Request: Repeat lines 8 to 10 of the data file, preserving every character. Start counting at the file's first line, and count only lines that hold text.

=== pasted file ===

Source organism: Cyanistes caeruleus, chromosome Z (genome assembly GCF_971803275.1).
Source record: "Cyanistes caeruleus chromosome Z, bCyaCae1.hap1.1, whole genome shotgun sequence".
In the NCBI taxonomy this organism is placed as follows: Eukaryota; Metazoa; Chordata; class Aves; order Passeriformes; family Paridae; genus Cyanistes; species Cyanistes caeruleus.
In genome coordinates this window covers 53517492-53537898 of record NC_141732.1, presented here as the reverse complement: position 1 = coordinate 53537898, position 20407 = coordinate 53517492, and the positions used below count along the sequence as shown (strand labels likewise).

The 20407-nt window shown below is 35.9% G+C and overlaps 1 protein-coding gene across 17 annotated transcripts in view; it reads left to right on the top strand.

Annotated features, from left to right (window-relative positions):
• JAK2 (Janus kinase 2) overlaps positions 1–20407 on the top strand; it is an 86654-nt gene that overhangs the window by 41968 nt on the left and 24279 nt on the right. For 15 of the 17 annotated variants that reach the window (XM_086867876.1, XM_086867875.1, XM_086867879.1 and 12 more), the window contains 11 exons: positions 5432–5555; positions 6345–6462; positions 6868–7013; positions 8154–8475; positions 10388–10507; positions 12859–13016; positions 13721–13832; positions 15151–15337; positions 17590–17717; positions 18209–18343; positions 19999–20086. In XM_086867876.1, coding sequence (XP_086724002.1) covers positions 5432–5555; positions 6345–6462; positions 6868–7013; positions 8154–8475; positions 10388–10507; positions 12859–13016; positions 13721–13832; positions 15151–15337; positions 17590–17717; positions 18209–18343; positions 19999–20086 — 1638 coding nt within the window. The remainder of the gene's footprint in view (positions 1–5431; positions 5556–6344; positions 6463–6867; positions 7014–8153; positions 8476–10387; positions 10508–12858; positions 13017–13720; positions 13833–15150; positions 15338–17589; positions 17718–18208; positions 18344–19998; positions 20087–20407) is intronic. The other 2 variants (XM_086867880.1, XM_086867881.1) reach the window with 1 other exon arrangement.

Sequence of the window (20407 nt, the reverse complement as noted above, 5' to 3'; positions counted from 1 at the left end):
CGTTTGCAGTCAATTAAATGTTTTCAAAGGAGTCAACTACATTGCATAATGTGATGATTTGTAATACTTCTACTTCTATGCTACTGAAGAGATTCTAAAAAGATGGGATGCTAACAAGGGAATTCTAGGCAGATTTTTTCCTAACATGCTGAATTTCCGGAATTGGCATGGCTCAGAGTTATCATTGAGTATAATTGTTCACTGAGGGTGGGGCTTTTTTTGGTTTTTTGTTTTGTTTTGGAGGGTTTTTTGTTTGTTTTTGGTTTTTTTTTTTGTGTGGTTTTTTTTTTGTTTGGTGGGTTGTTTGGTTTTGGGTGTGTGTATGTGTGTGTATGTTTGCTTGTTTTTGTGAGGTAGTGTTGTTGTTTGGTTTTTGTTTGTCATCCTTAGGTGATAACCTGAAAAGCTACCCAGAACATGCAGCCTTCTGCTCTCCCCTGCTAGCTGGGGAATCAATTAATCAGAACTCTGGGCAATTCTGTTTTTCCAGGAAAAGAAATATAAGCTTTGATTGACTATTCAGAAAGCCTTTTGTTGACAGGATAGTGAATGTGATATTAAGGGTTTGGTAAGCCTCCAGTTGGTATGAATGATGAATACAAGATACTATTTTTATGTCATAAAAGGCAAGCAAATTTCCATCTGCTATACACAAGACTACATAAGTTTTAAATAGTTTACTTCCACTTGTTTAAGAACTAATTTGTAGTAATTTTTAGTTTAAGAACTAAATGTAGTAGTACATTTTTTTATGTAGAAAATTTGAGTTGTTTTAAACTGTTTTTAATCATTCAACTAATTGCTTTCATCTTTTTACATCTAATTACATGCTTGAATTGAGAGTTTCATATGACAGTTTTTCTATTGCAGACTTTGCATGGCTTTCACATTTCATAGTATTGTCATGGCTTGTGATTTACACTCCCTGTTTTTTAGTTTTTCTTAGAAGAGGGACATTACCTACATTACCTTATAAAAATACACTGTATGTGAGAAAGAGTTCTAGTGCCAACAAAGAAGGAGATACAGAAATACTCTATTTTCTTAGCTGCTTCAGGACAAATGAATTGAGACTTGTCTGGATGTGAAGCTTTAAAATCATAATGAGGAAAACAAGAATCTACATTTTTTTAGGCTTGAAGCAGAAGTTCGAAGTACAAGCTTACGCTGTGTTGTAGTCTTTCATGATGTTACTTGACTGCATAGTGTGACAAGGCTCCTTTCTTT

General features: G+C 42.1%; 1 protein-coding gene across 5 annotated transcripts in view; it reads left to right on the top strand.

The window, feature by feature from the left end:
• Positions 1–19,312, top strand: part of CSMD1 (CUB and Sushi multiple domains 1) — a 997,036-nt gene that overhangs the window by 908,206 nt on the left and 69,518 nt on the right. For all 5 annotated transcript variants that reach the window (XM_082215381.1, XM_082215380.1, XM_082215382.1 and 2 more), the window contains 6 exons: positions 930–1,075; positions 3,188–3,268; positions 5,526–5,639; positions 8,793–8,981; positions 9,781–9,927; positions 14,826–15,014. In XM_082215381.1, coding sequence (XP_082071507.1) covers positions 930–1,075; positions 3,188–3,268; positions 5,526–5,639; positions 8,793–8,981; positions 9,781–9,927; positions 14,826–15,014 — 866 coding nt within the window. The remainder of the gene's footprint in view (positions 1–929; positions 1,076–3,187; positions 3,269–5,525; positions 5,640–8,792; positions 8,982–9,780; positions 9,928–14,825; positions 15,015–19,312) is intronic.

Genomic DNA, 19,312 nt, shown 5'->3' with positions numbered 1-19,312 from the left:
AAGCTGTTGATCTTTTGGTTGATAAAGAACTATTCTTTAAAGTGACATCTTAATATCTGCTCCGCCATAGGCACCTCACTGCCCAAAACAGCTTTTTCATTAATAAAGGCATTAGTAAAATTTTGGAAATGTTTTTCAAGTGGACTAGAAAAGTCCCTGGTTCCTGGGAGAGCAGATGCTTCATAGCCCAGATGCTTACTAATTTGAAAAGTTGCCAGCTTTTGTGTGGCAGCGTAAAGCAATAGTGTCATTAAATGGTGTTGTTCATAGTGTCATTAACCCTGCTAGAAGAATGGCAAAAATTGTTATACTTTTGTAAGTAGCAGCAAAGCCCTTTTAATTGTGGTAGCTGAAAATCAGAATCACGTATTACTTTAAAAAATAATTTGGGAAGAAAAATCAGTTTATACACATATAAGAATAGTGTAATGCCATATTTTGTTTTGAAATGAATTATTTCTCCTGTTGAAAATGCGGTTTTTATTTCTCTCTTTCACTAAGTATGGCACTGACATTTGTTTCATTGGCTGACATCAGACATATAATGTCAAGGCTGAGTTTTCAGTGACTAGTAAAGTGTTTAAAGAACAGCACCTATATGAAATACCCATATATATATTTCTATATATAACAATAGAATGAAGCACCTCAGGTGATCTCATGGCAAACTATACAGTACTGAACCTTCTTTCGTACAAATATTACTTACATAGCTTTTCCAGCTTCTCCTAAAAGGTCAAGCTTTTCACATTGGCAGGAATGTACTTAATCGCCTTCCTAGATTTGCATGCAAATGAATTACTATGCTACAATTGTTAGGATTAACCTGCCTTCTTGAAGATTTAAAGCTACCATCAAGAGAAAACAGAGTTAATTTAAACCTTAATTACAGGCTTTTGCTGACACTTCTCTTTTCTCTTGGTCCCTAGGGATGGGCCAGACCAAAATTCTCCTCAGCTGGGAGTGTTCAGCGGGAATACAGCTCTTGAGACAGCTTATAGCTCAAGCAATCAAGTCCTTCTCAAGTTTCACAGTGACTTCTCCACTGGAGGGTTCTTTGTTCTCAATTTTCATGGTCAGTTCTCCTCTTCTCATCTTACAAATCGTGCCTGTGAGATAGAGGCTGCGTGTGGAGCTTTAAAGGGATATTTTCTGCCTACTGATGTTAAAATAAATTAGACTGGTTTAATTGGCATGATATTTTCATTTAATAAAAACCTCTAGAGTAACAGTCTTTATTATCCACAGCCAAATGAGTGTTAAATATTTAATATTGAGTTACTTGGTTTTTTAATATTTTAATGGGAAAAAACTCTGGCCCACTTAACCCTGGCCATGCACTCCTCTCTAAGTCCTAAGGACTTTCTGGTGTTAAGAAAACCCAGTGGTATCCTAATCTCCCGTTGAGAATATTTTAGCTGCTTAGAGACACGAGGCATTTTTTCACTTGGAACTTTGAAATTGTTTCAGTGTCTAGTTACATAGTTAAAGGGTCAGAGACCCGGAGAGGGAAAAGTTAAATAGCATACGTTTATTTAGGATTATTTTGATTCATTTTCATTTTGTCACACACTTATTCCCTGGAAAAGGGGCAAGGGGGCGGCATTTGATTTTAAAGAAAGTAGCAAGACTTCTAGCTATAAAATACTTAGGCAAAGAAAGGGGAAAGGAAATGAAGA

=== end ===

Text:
Sequence of the window (20407 nt, the reverse complement as noted above, 5' to 3'; positions counted from 1 at the left end):
CGTTTGCAGTCAATTAAATGTTTTCAAAGGAGTCAACTACATTGCATAATGTGATGATTTGTAATACTTCTACTTCTATGCTACTGAAGAGATTCTAAAAAGATGGGATGCTAACAAGGGAATTCTAGGCAGATTTTTTCCTAACATGCTGAATTTCCGGAATTGGCATGGCTCAGAGTTATCATTGAGTATAATTGTTCACTGAGGGTGGGGCTTTTTTTGGTTTTTTGTTTTGTTTTGGAGGGTTTTTTGTTTGTTTTTGGTTTTTTTTTTTGTGTGGTTTTTTTTTTGTTTGGTGGGTTGTTTGGTTTTGGGTGTGTGTATGTGTGTGTATGTTTGCTTGTTTTTGTGAGGTAGTGTTGTTGTTTGGTTTTTGTTTGTCATCCTTAGGTGATAACCTGAAAAGCTACCCAGAACATGCAGCCTTCTGCTCTCCCCTGCTAGCTGGGGAATCAATTAATCAGAACTCTGGGCAATTCTGTTTTTCCAGGAAAAGAAATATAAGCTTTGATTGACTATTCAGAAAGCCTTTTGTTGACAGGATAGTGAATGTGATATTAAGGGTTTGGTAAGCCTCCAGTTGGTATGAATGATGAATACAAGATACTATTTTTATGTCATAAAAGGCAAGCAAATTTCCATCTGCTATACACAAGACTACATAAGTTTTAAATAGTTTACTTCCACTTGTTTAAGAACTAATTTGTAGTAATTTTTAGTTTAAGAACTAAATGTAGTAGTACATTTTTTTATGTAGAAAATTTGAGTTGTTTTAAACTGTTTTTAATCATTCAACTAATTGCTTTCATCTTTTTACATCTAATTACATGCTTGAATTGAGAGTTTCATATGACAGTTTTTCTATTGCAGACTTTGCATGGCTTTCACATTTCATAGTATTGTCATGGCTTGTGATTTACACTCCCTGTTTTTTAGTTTTTCTTAGAAGAGGGACATTACCTACATTACCTTATAAAAATACACTGTATGTGAGAAAGAGTTCTAGTGCCAACAAAGAAGGAGATACAGAAATACTCTATTTTCTTAGCTGCTTCAGGACAAATGAATTGAGACTTGTCTGGATGTGAAGCTTTAAAATCATAATGAGGAAAACAAGAATCTACATTTTTTTAGGCTTGAAGCAGAAGTTCGAAGTACAAGCTTACGCTGTGTTGTAGTCTTTCATGATGTTACTTGACTGCATAGTGTGACAAGGCTCCTTTCTTT

General features: G+C 42.1%; 1 protein-coding gene across 5 annotated transcripts in view; it reads left to right on the top strand.